Science Cafe returns to spread appreciation for prairie dogs and science


Mia Hennen

Nicole Brown, WSU alum and co-founder of Grassland Groupies, speaks about praire dogs on Dec. 13 inside the Social Tap Drinkery.

Inside the Social Tap Drinkery, the words and phrases that came to most people’s minds about prairie dogs were “cute,” “adorable,” “keystone species,” “burrows,” and more. 

“I think of burrows; I think of them living underground; I think about how smart they are; I think about how social they are,” Nicole Brown, WSU alum, said.

Presented by Brown, “A Love Letter to Prairie Dogs” informed the restaurant’s patrons and lovers of science about the North American rodents Tuesday evening. 

Brown is the co-founder of Grassland Groupies, a nonprofit organization, alongside Rachel Roth. The nonprofit deems itself “the grasslands PR team” and works to save grasslands and educate people about them.

“We’re here just to spread our love of grasslands, spread our love of prairie dogs,” Brown said.

The presentation was the second of the recently restarted group “Science Cafe.” Patrick Mathews, a biology professor at Friends University, and Dexter Mardis, a biology field station manager at WSU, teamed up to get the group rolling in Wichita again.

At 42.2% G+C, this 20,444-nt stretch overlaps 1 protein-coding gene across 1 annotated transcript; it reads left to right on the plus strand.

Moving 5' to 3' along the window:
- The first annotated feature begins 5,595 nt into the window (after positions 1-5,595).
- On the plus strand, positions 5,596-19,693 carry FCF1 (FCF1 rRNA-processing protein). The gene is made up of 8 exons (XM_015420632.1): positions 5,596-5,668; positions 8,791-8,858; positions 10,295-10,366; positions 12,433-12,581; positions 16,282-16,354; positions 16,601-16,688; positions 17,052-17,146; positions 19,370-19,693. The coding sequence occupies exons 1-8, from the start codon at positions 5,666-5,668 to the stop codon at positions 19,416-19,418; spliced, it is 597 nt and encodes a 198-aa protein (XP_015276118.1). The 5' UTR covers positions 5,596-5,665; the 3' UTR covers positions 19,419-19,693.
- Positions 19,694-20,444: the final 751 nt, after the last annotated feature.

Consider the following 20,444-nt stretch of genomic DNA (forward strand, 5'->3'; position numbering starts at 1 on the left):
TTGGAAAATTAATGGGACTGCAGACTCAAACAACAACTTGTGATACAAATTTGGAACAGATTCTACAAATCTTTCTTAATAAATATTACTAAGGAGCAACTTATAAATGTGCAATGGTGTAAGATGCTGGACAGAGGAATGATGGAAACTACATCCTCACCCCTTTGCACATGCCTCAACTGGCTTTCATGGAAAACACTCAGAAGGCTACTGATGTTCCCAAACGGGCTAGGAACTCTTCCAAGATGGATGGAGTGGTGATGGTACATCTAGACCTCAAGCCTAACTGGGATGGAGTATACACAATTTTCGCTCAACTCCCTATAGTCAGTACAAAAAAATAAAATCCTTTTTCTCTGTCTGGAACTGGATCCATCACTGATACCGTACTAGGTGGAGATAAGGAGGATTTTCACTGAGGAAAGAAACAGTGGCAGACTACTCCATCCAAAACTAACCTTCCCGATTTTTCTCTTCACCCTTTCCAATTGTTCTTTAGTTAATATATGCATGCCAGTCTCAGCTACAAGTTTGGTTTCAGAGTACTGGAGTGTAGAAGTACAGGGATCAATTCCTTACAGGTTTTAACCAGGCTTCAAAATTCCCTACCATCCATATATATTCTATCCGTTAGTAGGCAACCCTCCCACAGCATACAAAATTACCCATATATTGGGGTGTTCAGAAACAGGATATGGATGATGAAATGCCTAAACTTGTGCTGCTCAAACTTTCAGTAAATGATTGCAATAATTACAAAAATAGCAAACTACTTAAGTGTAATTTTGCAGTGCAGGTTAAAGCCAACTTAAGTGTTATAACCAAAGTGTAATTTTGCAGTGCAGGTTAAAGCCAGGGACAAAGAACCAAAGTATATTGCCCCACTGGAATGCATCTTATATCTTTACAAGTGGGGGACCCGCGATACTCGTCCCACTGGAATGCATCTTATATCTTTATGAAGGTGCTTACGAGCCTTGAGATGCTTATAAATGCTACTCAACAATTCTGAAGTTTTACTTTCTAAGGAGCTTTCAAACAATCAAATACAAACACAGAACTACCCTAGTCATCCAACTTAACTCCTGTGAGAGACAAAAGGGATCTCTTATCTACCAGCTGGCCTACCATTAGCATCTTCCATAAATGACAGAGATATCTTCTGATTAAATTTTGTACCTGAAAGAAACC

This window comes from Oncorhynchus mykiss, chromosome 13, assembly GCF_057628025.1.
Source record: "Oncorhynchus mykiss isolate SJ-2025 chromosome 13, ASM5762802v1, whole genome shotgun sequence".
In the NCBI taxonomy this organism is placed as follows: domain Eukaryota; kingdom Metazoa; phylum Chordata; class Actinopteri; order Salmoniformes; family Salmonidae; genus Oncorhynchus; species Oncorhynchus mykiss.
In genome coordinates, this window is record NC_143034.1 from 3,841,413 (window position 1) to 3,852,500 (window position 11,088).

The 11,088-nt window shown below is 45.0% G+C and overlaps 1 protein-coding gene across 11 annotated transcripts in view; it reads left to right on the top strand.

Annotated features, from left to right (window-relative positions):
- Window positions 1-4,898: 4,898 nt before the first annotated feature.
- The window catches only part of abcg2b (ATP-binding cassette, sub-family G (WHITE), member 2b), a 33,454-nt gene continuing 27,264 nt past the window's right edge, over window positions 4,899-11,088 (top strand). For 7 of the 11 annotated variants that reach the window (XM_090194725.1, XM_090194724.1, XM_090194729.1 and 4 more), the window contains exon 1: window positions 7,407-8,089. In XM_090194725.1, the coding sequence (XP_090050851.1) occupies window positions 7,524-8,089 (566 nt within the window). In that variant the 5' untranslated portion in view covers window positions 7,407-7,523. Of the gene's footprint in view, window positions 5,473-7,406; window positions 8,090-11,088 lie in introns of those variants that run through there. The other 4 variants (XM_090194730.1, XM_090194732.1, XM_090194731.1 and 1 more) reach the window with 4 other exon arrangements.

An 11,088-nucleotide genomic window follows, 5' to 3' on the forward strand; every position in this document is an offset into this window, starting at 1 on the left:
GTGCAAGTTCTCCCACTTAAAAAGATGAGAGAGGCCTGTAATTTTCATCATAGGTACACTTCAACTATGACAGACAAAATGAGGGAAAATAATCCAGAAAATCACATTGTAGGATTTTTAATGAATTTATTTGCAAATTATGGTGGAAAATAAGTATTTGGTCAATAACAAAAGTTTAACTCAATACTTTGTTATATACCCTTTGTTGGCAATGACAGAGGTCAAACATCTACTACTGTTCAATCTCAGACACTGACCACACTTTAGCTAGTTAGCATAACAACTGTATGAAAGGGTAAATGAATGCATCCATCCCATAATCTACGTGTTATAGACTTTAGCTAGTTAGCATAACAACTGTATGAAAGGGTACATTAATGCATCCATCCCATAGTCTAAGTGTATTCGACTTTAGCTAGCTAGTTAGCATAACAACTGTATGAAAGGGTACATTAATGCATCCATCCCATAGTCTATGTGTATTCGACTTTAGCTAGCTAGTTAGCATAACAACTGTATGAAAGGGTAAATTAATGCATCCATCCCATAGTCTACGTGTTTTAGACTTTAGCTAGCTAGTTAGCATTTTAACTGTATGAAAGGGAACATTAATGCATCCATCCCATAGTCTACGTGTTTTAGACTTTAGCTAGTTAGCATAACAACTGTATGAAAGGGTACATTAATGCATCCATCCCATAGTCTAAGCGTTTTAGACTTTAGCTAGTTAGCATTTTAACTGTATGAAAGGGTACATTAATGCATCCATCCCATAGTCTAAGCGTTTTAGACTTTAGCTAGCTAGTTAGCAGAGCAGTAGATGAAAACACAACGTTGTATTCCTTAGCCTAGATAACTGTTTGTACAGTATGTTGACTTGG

“It used to be that this met every month pretty regularly … until the pandemic,” Mathews said. “The people who had been running it kind of said, ‘I don’t know that I want to do it anymore.’ So, some new people – myself and Dexter Mardis – kinda said ‘let’s get this going again.’”

“Mostly right now (we’re) just reaching out to people we know,” Mathews said. “We’re hoping as awareness of it gets increased, people will maybe step forward and volunteer, or people will say ‘hey, you know, I know a guy.’”

Science Cafe is also a nationwide movement to inform and educate people in a variety of social settings about science.

The group plans to meet on the second Tuesday of every month inside the Social Tap Drinkery.

“Anybody can come. It doesn’t cost anything,” Mathews said. “It’s just a way to sort of socialize with other people that might have an interest in science-y things, and hear somebody talk about something that might be cool to you.”